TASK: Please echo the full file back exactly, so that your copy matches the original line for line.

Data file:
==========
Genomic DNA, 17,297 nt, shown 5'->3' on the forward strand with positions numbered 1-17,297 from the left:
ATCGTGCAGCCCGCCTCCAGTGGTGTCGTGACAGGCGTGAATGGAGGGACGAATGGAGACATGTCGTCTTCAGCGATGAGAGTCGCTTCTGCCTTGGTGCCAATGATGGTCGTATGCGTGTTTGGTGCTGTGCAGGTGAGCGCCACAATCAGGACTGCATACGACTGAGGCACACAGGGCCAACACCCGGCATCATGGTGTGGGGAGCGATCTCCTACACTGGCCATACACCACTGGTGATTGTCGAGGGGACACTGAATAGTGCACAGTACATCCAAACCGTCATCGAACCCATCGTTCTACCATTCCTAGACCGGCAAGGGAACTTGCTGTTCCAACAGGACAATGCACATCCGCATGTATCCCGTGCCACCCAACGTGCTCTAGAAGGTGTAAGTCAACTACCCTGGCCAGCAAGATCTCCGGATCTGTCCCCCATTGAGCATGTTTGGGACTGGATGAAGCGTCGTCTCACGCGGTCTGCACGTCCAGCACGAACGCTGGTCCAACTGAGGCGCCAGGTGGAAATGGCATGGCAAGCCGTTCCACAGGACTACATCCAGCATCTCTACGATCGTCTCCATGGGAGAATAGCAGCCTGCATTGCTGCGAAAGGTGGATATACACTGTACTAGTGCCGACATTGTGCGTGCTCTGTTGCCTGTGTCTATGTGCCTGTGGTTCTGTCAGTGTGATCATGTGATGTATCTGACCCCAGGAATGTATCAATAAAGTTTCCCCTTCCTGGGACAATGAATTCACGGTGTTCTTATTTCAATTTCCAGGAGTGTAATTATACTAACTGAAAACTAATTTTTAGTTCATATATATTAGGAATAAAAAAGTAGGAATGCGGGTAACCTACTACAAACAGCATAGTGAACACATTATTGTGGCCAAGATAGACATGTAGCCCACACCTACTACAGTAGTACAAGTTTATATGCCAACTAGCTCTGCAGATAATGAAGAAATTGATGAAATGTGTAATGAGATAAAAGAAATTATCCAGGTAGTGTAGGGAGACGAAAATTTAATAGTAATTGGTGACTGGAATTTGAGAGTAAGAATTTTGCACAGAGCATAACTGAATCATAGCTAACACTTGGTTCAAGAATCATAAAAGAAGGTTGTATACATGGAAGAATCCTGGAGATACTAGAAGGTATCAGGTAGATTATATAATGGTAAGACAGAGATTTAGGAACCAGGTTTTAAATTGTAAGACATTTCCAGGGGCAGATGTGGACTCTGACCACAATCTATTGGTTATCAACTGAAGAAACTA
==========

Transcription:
Genomic DNA, 17,297 nt, shown 5'->3' on the forward strand with positions numbered 1-17,297 from the left:
ATCGTGCAGCCCGCCTCCAGTGGTGTCGTGACAGGCGTGAATGGAGGGACGAATGGAGACATGTCGTCTTCAGCGATGAGAGTCGCTTCTGCCTTGGTGCCAATGATGGTCGTATGCGTGTTTGGTGCTGTGCAGGTGAGCGCCACAATCAGGACTGCATACGACTGAGGCACACAGGGCCAACACCCGGCATCATGGTGTGGGGAGCGATCTCCTACACTGGCCATACACCACTGGTGATTGTCGAGGGGACACTGAATAGTGCACAGTACATCCAAACCGTCATCGAACCCATCGTTCTACCATTCCTAGACCGGCAAGGGAACTTGCTGTTCCAACAGGACAATGCACATCCGCATGTATCCCGTGCCACCCAACGTGCTCTAGAAGGTGTAAGTCAACTACCCTGGCCAGCAAGATCTCCGGATCTGTCCCCCATTGAGCATGTTTGGGACTGGATGAAGCGTCGTCTCACGCGGTCTGCACGTCCAGCACGAACGCTGGTCCAACTGAGGCGCCAGGTGGAAATGGCATGGCAAGCCGTTCCACAGGACTACATCCAGCATCTCTACGATCGTCTCCATGGGAGAATAGCAGCCTGCATTGCTGCGAAAGGTGGATATACACTGTACTAGTGCCGACATTGTGCGTGCTCTGTTGCCTGTGTCTATGTGCCTGTGGTTCTGTCAGTGTGATCATGTGATGTATCTGACCCCAGGAATGTATCAATAAAGTTTCCCCTTCCTGGGACAATGAATTCACGGTGTTCTTATTTCAATTTCCAGGAGTGTAATTATACTAACTGAAAACTAATTTTTAGTTCATATATATTAGGAATAAAAAAGTAGGAATGCGGGTAACCTACTACAAACAGCATAGTGAACACATTATTGTGGCCAAGATAGACATGTAGCCCACACCTACTACAGTAGTACAAGTTTATATGCCAACTAGCTCTGCAGATAATGAAGAAATTGATGAAATGTGTAATGAGATAAAAGAAATTATCCAGGTAGTGTAGGGAGACGAAAATTTAATAGTAATTGGTGACTGGAATTTGAGAGTAAGAATTTTGCACAGAGCATAACTGAATCATAGCTAACACTTGGTTCAAGAATCATAAAAGAAGGTTGTATACATGGAAGAATCCTGGAGATACTAGAAGGTATCAGGTAGATTATATAATGGTAAGACAGAGATTTAGGAACCAGGTTTTAAATTGTAAGACATTTCCAGGGGCAGATGTGGACTCTGACCACAATCTATTGGTTATCAACTGAAGAAACTA